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http://dx.doi.org/10.1161/JAHA.120.017320DOI Listing
http://www.ncbi.nlm.nih.gov/pmc/articles/PMC8174312PMC
April 2021

Risk factors for abdominal surgical site infection after exploratory laparotomy among combat casualties.

J Trauma Acute Care Surg 2021 08;91(2S Suppl 2):S247-S255

From the Department of Surgery, Uniformed Services University of the Health Sciences, Walter Reed National Military Medical Center (J.D.B., P.F.W., M.J.B.), Bethesda, Maryland; Brooke Army Medical Center (D.W.S.), JBSA Fort Sam Houston, Texas; Infectious Disease Clinical Research Program, Department of Preventive Medicine and Biostatistics (D.R.T.), Uniformed Services University of the Health Sciences, Bethesda, Maryland; Henry M. Jackson Foundation for the Advancement of Military Medicine, Inc. (F.S., L.S., M.L.C.), Bethesda, Maryland; John Peter Smith Hospital (C.J.R.), Fort Worth, Texas, Bethesda, Maryland.

Background: Surgical site infections (SSIs) are well-recognized complications after exploratory laparotomy for abdominal trauma; however, little is known about SSI development after exploration for battlefield abdominal trauma. We examined SSI risk factors after exploratory laparotomy among combat casualties.

Methods: Military personnel with combat injuries sustained in Iraq and Afghanistan (June 2009 to May 2014) who underwent laparotomy and were evacuated to participating US military hospitals were included. Log-binominal regression was used to identify SSI risk factors.

Results: Of 4,304 combat casualties, 341 patients underwent a total of 1,053 laparotomies. Abdominal SSIs were diagnosed in 49 patients (14.4%): 8% with organ space SSI, 4% with deep incisional SSI, and 4% with superficial SSIs (4 patients had multiple SSIs). Patients with SSIs had more colorectal (p < 0.001), small bowel (p = 0.010), duodenum (p = 0.006), pancreas (p = 0.032), and abdominal vascular injuries (p = 0.040), as well as prolonged open abdomen (p = 0.004) and more infections diagnosed before the SSI (or final exploratory laparotomy) versus non-SSI patients (p < 0.001). Sustaining colorectal injuries (risk ratio [RR], 3.20; 95% confidence interval [CI], 1.58-6.45), duodenum injuries (RR, 6.71; 95% CI, 1.73-25.58), and being diagnosed with prior infections (RR, 10.34; 95% CI, 5.05-21.10) were independently associated with any SSI development. For either organ space or deep incisional SSIs, non-intra-abdominal infections, fecal diversion, and duodenum injuries were independently associated, while being injured via an improvised explosive device was associated with reduced likelihood compared with penetrating nonblast (e.g., gunshot wounds) injuries. Non-intra-abdominal infections and hypotension were independently associated with organ space SSIs development alone, while sustaining blast injuries were associated with reduced likelihood.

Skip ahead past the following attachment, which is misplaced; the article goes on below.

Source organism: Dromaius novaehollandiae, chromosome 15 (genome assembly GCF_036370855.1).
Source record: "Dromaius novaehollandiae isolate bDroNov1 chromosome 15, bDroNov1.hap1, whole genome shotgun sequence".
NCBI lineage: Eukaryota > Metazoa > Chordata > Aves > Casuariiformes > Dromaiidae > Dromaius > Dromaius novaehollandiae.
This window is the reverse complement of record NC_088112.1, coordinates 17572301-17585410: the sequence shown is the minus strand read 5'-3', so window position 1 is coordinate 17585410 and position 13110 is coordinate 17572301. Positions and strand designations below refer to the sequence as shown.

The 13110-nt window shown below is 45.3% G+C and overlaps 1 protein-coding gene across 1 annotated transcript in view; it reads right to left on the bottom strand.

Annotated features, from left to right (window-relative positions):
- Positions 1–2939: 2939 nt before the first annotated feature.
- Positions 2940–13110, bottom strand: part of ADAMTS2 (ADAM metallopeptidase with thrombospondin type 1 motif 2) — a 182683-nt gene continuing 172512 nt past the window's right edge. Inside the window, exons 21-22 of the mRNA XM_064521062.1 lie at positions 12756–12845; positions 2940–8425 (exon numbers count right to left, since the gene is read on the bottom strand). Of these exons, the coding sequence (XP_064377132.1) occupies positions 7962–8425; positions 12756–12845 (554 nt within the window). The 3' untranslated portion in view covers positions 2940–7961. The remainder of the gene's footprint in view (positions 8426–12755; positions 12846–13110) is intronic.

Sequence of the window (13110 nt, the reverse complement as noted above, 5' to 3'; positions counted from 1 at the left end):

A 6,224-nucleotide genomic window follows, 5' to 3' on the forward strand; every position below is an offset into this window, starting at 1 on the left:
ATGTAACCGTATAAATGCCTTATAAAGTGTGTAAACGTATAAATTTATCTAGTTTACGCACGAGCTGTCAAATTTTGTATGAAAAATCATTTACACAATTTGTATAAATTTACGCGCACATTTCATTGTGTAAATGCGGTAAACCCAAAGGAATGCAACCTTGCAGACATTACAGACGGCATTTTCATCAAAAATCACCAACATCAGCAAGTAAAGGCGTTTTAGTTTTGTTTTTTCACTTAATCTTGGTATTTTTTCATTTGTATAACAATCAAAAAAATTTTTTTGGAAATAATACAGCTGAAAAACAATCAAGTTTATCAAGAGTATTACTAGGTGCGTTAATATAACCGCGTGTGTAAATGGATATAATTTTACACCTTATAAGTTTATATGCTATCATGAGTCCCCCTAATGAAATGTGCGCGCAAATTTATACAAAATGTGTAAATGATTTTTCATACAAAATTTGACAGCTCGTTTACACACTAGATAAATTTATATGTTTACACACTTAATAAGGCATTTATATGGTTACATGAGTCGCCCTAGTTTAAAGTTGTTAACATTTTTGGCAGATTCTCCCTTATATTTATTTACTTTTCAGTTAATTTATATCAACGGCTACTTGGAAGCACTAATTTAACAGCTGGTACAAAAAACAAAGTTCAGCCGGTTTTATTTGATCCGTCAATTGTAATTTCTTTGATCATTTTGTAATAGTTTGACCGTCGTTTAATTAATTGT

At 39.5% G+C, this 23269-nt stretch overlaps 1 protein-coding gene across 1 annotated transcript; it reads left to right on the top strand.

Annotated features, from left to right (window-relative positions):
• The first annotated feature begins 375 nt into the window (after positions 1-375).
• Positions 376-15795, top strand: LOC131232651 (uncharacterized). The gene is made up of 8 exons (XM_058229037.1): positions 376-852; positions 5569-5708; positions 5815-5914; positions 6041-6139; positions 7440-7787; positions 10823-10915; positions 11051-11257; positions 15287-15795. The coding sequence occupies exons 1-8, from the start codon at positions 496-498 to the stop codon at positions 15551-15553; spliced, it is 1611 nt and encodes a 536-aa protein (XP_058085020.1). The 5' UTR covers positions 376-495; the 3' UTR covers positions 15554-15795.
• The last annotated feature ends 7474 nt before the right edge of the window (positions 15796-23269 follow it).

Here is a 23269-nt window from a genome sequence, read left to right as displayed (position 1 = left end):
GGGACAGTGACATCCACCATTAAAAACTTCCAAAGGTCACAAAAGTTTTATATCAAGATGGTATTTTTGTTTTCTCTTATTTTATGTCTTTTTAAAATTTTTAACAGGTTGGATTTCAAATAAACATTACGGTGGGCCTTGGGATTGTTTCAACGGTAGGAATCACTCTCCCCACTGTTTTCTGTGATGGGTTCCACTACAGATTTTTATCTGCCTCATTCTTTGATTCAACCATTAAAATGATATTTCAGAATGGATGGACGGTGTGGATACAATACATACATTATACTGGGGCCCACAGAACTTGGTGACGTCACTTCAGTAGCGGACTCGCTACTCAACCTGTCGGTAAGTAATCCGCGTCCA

Conclusion: Despite severity of injuries and the battlefield environment, the combat casualty laparotomy SSI rate is relatively low at 14%, with similar risk factors and rates reported following severe civilian trauma.

Level Of Evidence: Epidemiological, level III.
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http://dx.doi.org/10.1097/TA.0000000000003109DOI Listing
http://www.ncbi.nlm.nih.gov/pmc/articles/PMC8324514PMC
August 2021

Outcomes of ST-elevation myocardial infarction by age and sex in a low-income urban community: The Montefiore STEMI Registry.

Clin Cardiol 2020 Oct 28;43(10):1100-1109. Epub 2020 Jul 28.

Cardiology Section, San Francisco Veterans Affairs Health Care System, and Department of Medicine, University of California San Francisco, San Francisco, California, USA.

Objectives: To compare outcomes by age and sex in race/ethnic minorities presenting with ST-elevation myocardial infarction (STEMI), as studies are limited.

Methods: We studied sociodemographics, management, and outcomes in 1208 STEMI patients evaluated for primary percutaneous coronary intervention between 2008 and 2014 at Montefiore Health System (Bronx, NY). A majority of patients self-identified as nonwhite, and nearly two-thirds were young (<45 years) or middle-aged (45-64 years).

Results: Risk factors varied significantly across age groups; with more women and non-Hispanic whites, hypertension, diabetes, dyslipidemia, prior cardiovascular disease, non-sinus rhythm, and collagen vascular disease in the older age group (≥65 years); and higher body mass index, smoking, cocaine use, human immunodeficiency virus (HIV) infection and family history of heart disease in the young. Younger women had lower summary socioeconomic scores than younger men. Middle-aged women had more obesity and dysmetabolism, while men had more heavy alcohol use. There was greater disease severity with increasing age; with higher cardiac biomarkers, 3-vessel disease, cardiogenic shock, and coronary artery bypass grafting. Older patients had higher rates of death and death or readmission over 4.3 (interquartile range 2.4, 6.0) years of follow-up. Middle-aged women had higher rates of death or any readmission than men, but these differences were not significant after adjustment.